Douglas Williams

Native American tribal comptroller harnesses benefits of governmental accounting program

Pyramid Lake in Nevada is a tourist destination for boating, fishing, and camping — and the financial lifeblood of the Pyramid Lake Paiute Tribe. The lake, located on the tribe’s reservation 35 miles from Reno, “is one of the big revenue generators,” said tribe member Douglas Williams, who manages the tribal government’s finances as comptroller.

Williams landed the tribes highest financial position last December, the same month he earned a Master of Accountancy in Governmental Accounting from Rutgers Business School (RBS).

“There’s such a need for this kind of expertise in running Native American tribes,” Williams said. In addition to overseeing roughly $11 million in general operating funds, Williams must ensure the tribe complies with extensive requirements tied to the receipt of $34 million in state and federal grants.

Fewer than half of the 2,800 members of the Paiute Tribe live on the 742-square-mile reservation. The tribe provides typical local government services, including education, garbage collection, police and emergency response, and a judiciary. It also operates a federally funded health clinic, two gas stations and a store. Revenue comes from selling recreation area permits, third-party billing at the clinic, and the businesses, Williams said.

Williams was working in finance for a Native American tribe in Washington State when a supervisor mentioned the online program at Rutgers. Students take a total of 10, 3-credit courses, including seven core classes like governmental accounting, governmental budgeting, and public sector budgeting, and three electives, such as public finance and forensic accounting. No GRE scores are required, and RBS offers the program to all students at the in-state tuition rate.

“I knew this was a huge opportunity to grow and learn,” said Williams, who holds a bachelor’s degree is in tribal governance and business management from Northwest Indian College in Washington. “I knew it would open a lot of doors.”

Williams enrolled in the spring semester of 2019. That summer, he landed a demanding new job as executive officer of the Pyramid Lake Paiute Tribe, a position he held during the first six months of the pandemic. A father of two sons, one born in April 2020, Williams put the master’s degree on hold.

Irfan Bora, director of the Master of Accountancy in Governmental Accounting program, helped Williams get back on track. “Professor Bora worked with me to create a plan to complete the program,” Williams said. “He supported and encouraged me. I was determined and I stuck with that plan.”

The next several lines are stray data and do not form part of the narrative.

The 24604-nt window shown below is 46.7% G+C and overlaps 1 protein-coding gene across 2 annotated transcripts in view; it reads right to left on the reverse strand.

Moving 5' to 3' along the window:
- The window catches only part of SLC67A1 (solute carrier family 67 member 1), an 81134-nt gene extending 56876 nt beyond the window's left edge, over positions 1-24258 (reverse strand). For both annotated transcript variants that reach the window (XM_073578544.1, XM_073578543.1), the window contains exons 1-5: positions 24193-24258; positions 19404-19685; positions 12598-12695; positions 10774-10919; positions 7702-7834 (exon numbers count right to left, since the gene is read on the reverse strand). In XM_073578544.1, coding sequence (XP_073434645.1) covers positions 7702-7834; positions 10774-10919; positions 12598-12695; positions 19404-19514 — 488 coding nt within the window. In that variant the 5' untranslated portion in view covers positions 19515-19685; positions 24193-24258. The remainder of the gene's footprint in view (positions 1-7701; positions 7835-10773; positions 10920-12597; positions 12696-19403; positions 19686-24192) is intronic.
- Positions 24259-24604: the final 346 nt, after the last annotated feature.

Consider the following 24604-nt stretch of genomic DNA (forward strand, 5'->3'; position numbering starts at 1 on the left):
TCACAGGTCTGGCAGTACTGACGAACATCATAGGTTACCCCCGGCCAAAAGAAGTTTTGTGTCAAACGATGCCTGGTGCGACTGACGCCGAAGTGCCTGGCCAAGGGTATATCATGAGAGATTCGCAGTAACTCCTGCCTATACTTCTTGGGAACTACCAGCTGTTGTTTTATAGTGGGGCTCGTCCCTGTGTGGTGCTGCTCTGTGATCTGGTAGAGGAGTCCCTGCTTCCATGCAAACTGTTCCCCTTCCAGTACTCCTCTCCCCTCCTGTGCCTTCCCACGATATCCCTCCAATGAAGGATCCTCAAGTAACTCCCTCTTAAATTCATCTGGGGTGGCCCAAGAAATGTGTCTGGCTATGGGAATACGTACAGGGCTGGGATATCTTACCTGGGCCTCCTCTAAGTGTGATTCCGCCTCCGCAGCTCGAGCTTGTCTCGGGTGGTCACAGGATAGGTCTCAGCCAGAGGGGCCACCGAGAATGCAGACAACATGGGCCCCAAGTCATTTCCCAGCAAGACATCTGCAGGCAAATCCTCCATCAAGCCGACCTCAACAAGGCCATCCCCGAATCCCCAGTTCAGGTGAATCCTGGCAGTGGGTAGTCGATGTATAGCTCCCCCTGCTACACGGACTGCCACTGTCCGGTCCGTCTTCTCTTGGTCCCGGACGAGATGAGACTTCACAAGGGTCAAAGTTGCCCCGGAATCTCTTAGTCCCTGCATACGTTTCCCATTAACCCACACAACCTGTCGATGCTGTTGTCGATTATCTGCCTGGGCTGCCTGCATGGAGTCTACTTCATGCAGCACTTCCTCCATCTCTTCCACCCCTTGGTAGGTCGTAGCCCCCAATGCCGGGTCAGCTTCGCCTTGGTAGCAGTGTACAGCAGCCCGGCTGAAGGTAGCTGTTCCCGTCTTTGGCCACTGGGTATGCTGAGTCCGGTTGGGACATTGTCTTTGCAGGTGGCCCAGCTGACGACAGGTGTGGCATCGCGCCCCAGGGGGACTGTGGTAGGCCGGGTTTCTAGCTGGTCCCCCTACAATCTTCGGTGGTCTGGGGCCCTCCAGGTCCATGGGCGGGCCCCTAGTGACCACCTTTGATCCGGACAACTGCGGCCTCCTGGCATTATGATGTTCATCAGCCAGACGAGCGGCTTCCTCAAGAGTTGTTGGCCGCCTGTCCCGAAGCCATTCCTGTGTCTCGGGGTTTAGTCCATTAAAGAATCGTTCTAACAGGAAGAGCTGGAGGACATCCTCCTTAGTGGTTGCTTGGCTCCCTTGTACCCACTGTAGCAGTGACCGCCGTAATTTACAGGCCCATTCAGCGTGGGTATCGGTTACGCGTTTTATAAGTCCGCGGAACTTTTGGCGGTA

Williams said he would wake at 4 a.m. to complete assignments and attend classes virtually on East Coast time before heading to work. The evenings were reserved for family time. Williams completed four classes in the spring of 2021 and the final four last fall.



The tribal leaders and members “simply want to know how the money and resources are being utilized,” Williams said. “I learned so many technical skills which makes it easier to explain the big picture."

“The Rutgers Governmental Accounting Program was unique, and for me perfect, because of my work and family demands,” he said.

Williams said he was impressed with the instructors’ knowledge, and he felt he received one-on-one attention even though the program was online. He especially enjoyed the courses in ethics and informational systems.

The tribal leaders and members “simply want to know how the money and resources are being utilized,” Williams said. “I learned so many technical skills which makes it easier to explain the big picture,” he said.

Williams is working to identify opportunities to leverage the tribe’s finances to fund additional services and projects that benefit the community. He said he is investigating investment opportunities to create additional sources of revenue.

Williams said he expects his career will always involve working with Native American governments. “Native American tribes are so deep into culture, and each has different goals.,” he said. “I want to give back to my tribe and others across the nation.”

Next on the 33-year-old’s professional path is preparing for the CPA exam. He said completing the master’s program at Rutgers gave him the confidence and preparation to take the exam.

- Margaret McHugh

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